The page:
College Football and American Culture in the Cold War Era
University of Illinois Press 2009
When we think of sports and the Cold War, what typically comes to mind are steroid-fueled East German swimmers, or the Soviets’ controversial basketball win at the Munich games, or Mike Eruzione’s game-winning goal in 1980 (or Paul Henderson’s goal in 1972, if you’re so inclined). What we don’t think of is football, meaning American football, because it’s so, well, American.
But that is the point of Kurt Kemper‘s book College Football and American Culture in the Cold War Era (University of Illinois Press, 2009). The early Cold War was a time not only of international tension but also of domestic anxiety, with debates raging as to what were American–and un-American–activities and characteristics. Football came to be seen during this time as the quintessential national sport, one that manifested the American virtues of toughness, teamwork, and discipline. But this use of football as a defining feature of American character was controversial, and professors, administrators, alumni, and students, on university campuses across the country, debated the benefits of the sport.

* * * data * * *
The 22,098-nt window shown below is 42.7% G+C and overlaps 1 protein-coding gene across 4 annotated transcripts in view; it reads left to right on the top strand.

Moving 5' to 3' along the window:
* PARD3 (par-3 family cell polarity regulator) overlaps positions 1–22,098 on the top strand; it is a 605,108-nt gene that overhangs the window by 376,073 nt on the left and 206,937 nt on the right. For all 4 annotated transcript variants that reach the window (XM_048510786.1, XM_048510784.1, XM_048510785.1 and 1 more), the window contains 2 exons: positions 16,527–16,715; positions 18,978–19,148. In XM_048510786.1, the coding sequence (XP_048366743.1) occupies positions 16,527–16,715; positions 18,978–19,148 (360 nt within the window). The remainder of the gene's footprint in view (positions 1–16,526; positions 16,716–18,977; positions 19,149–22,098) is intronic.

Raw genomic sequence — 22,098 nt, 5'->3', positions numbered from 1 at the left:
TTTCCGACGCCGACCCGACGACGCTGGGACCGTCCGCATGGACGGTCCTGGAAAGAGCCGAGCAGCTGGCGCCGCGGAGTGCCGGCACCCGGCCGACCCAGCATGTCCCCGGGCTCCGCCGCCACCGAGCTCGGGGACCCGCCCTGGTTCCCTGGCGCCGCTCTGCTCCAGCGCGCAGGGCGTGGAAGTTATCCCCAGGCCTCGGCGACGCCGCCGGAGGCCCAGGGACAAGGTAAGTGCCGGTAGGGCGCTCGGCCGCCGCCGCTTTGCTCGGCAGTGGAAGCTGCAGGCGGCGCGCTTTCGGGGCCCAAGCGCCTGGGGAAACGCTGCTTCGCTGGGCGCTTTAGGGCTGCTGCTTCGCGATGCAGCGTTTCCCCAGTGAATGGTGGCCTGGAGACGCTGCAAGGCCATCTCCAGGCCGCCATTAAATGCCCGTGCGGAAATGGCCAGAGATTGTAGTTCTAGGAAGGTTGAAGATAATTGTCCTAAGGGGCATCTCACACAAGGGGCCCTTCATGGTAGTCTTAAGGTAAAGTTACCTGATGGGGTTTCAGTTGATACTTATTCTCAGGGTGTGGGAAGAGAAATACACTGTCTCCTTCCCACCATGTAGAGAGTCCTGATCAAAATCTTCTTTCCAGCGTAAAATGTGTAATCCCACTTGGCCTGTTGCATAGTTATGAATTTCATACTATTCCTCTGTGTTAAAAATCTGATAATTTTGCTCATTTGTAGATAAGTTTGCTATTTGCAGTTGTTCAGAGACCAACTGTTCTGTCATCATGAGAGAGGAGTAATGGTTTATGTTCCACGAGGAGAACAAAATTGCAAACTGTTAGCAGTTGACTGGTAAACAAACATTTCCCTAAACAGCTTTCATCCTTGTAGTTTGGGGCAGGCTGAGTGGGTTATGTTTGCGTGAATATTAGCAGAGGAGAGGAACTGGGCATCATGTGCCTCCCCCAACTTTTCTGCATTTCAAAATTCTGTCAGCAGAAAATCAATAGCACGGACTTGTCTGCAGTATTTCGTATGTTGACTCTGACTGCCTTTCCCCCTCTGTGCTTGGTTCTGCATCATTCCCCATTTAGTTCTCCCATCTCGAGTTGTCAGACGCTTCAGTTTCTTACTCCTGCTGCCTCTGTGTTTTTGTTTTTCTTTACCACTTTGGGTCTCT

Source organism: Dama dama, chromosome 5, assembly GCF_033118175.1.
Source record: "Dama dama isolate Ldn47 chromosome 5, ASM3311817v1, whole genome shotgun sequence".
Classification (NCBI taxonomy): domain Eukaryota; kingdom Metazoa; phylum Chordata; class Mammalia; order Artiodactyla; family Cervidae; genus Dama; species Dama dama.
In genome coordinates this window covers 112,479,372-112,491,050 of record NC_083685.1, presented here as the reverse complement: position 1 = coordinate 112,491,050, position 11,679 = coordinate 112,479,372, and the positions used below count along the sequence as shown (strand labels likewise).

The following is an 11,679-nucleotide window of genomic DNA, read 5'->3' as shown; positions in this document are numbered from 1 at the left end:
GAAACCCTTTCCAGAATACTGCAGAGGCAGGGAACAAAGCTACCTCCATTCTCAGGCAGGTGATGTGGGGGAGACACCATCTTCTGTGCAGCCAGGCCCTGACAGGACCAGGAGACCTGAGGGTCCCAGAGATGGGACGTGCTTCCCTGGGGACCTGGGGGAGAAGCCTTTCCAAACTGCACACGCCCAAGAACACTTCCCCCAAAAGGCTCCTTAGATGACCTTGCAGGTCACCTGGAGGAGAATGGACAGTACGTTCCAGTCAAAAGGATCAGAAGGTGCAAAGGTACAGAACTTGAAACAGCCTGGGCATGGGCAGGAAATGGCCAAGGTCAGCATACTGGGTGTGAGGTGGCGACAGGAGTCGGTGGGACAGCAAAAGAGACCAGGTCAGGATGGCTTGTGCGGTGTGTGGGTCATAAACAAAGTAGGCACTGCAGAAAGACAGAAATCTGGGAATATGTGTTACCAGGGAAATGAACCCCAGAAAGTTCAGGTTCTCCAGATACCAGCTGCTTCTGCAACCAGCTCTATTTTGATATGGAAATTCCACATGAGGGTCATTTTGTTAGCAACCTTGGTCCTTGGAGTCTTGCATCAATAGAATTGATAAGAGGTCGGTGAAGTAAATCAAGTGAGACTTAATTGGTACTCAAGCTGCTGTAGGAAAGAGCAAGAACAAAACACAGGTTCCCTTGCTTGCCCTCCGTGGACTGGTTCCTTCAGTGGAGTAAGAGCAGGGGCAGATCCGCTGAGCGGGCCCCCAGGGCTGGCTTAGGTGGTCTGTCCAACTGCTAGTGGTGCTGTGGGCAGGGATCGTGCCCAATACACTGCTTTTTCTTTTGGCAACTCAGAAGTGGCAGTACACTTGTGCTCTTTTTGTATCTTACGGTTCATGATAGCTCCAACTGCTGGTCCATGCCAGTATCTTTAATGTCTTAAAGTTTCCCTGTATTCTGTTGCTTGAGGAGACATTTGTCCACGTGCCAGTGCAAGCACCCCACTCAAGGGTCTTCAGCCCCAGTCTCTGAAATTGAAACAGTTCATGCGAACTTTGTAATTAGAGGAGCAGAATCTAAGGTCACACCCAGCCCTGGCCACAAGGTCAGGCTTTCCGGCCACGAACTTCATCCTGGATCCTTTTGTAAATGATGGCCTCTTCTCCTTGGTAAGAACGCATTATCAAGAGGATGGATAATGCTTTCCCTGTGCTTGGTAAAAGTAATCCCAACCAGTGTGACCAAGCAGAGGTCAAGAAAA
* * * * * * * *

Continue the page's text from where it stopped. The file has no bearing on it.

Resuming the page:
Kemper’s book views these debates through an interesting case study: the selection of two teams for the 1962 Rose Bowl game. Looking at four contenders for the bowl invitation, Kemper offers a convincing, and unexpected, view of how college football was a catalyst for many contentious issues of the late-1950s and early-1960s, with debates raging about the game’s connection to higher education, commercialism, and racial integration. If you’re a college football fan, you won’t find detailed accounts of great teams and epic games in this book–but you will be surprised at the inner workings of the game fifty years ago. And if you’re looking for a revealing picture of sports and American cultural history, this book has much to offer.